© Borgis - New Medicine 2/2005, s. 26-27
Lechosław P. Chmielik
Nasal septum deviation and chronic sinusitis in children
Clinic of Paediatric ENT, Medical University of Warsaw, Poland
Head: Prof. Mieczysław Chmielik MD, PhD
Deviations of the nasal septum disrupt the airflow through the nose. This is what has given rise to the idea that over a certain period of time, this would cause problems in the paranasal sinuses.
Most ENT handbooks state that one of the main causes of chronic rhinosinusitis may be nasal septum deviations. There are only a few publications concerning this condition, and the conclusions are often in disagreement with each other.
The subject of the present study is the analysis of the problem, based on 162 patients with nasal septum deviations, and a control group consisting of 80 pupils of secondary school age. In the present analysis, a direct dependence between deviation of the nasal septum and chronic sinusitis was not established.
Respiration is a basic function of every living organism. The human respiratory system is extremely complex and allows accurate coverage of the oxygen requirement in almost all climatic conditions. The complicated functions of this system have been intensively investigated, yet the system has not been fully explored. Various parts of the respiratory system cooperate, which, in normal health conditions, ensures efficient ventilation of the alveoli. A healthy upper respiratory system is a functional entity. Certain abnormalities of its various parts may have a negative impact on neighbouring and distant organs. A deviation of the nasal septum, which changes the airflow in this part of the respiratory tract, can affect the state of the paranasal sinuses as well as the functions of the auditory tube (1.3). One of those deviation-locating classifications is Cottle´s division of the nasal septum. Mladina´s classification is another, more modern approach, which includes the morphology of lesions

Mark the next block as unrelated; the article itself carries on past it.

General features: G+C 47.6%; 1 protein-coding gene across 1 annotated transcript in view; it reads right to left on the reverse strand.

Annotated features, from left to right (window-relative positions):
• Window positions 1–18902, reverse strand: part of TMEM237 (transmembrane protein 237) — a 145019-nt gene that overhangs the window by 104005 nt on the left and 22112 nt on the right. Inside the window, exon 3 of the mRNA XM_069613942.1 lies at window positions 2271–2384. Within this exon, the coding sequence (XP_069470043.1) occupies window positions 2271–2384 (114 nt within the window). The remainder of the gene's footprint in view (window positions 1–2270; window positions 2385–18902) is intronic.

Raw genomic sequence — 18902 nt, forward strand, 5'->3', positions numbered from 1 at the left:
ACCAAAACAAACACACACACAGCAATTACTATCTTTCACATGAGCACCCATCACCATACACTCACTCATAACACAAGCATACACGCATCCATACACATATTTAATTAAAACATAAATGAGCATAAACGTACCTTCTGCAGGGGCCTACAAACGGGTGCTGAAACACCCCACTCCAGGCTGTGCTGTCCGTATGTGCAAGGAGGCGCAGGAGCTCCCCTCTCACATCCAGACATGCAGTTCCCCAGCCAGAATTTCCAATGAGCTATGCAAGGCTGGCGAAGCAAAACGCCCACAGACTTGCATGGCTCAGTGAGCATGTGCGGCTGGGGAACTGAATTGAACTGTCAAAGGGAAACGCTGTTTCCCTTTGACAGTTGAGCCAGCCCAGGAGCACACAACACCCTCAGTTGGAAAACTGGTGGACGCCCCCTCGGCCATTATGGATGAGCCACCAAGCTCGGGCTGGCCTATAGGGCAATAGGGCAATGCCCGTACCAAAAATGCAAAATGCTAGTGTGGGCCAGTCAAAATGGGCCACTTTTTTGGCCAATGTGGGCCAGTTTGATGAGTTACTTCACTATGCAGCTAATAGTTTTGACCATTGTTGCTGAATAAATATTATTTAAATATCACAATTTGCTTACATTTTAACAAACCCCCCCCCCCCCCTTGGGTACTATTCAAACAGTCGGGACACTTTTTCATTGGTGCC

In the last decades, a dynamic development of developmental age nose surgery may be noticed. While in the first half of the 20th century most ENT manuals, describing Killian´s method, stated that surgery should be postponed until the age of 16 or 18, after introducing Cottle´s method of septum surgery, nose surgeries were carried out regardless of age, in any situation that caused the deformation to make breathing difficult. A deviated septum in a child impairs patency of the upper airways, thus causing recurrent infections of this area. An evaluation of influence of septum deviation on adenoiditis or prolonged inflammatory sinus disease has been mentioned many times in numerous scientific publications, while there are very few and poorly documented reports describing how the septum deviation affects the auditory tube, hence the state of hearing.
AIM OF THE STUDY
The objective of the paper is to analyse the lesion incidence in paranasal sinuses when nose septum deviated, considering their location, deviation shape and all concurrent diseases.
MATERIAL AND METHOD
We have analysed medical histories of 162 patients with treated and operated nasal septum at the Clinic of Paediatric Otorhinolaryngology of the Medical University of Warsaw, in the years 1999-2004 and a control group consisting of 80 pupils of secondary school age.
The analysis concerned:
– Morphology of nasal septum deviation (classification according to Mladina and Cottle)
– Analysis of concurrent symptoms
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